Yesterday I walked a 5K race for a charity you probably haven’t heard of.


Dogs4Diabetics is an innovative non-profit organization that provides quality medical alert assistance dogs to youth and adults who are insulin-dependent type 1 diabetics through a program of training, placement, and follow-up services.

Dogs4Diabetics assistance dogs have been specifically trained to identify, and more importantly, act upon the subtle scent changes that hypoglycemia (low blood glucose) creates in body chemistry, changes undetectable to their human companions.


I’d never heard of them until I met my friend Devin, whose constant companion is Cody.  Cody signals her when her blood sugar drops rapidly.  He’s like a constantly active blood-sugar monitor, so she doesn’t need a machine.  (She still checks it sometimes manually, just to be safe.)

The dogs are official assistance dogs and are allowed on buses and in stores.  Devin says she gets lots of funny looks from people when they realize she’s not blind.  But one thing she always does is stand up for her rights.  You’d be surprised how many businesses try to kick out guide dogs.  She’s an activist for guide dog awareness.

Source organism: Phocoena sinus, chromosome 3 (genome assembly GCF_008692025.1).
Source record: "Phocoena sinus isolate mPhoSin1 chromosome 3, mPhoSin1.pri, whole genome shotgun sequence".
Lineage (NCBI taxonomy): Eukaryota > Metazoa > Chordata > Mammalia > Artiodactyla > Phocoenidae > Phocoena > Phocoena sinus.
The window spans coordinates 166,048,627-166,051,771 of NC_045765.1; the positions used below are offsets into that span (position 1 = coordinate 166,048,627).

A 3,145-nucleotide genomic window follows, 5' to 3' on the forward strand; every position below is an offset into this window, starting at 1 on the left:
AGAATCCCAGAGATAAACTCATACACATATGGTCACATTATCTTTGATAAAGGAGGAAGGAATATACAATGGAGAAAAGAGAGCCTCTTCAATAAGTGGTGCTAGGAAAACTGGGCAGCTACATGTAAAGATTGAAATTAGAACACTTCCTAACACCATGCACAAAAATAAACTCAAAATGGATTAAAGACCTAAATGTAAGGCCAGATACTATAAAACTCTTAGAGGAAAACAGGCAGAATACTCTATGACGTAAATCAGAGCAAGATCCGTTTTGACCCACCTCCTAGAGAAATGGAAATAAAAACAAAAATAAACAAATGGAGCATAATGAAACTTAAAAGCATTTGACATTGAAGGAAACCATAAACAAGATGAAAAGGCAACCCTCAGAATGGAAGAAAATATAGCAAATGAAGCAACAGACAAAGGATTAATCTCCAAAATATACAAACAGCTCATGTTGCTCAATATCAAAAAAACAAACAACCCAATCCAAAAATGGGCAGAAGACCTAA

Cody has a great job.  He only has to signal her a few times a week, and the rest of the time, he can relax and be a dog. Many of the Dogs4Diabetics come from the Seeing Eye Foundation.  They’re dogs who were training for guide dogs, but weren’t quite good enough to make the cut.  So they’re well-trained, and most of them have no trouble learning to smell blood sugar.  Golden retrievers and black Labs are the most common dogs right now for this program.

The walk was terrific.  Dogs everywhere!  My friend Sarah and I brought her (non-helper) dog Bruno, who was thrilled to meet so many new dogs.  We walked with a gentleman who says he’s been on the waiting list for two years for a helper dog.  Apparently the need is far greater than the number of dogs and the group’s resources.

So check out Dogs4Diabetics if you’d like to learn more.  You can donate or offer help if you like.

And you have questions, ask away! I’ll do my best.  I don’t work for the group, but I’m fascinated by them, so I’ve learned a lot from Devin.

Leave a Reply

Fill in your details below or click an icon to log in: Logo

You are commenting using your account. Log Out /  Change )

Facebook photo

You are commenting using your Facebook account. Log Out /  Change )

Connecting to %s

This site uses Akismet to reduce spam. Learn how your comment data is processed.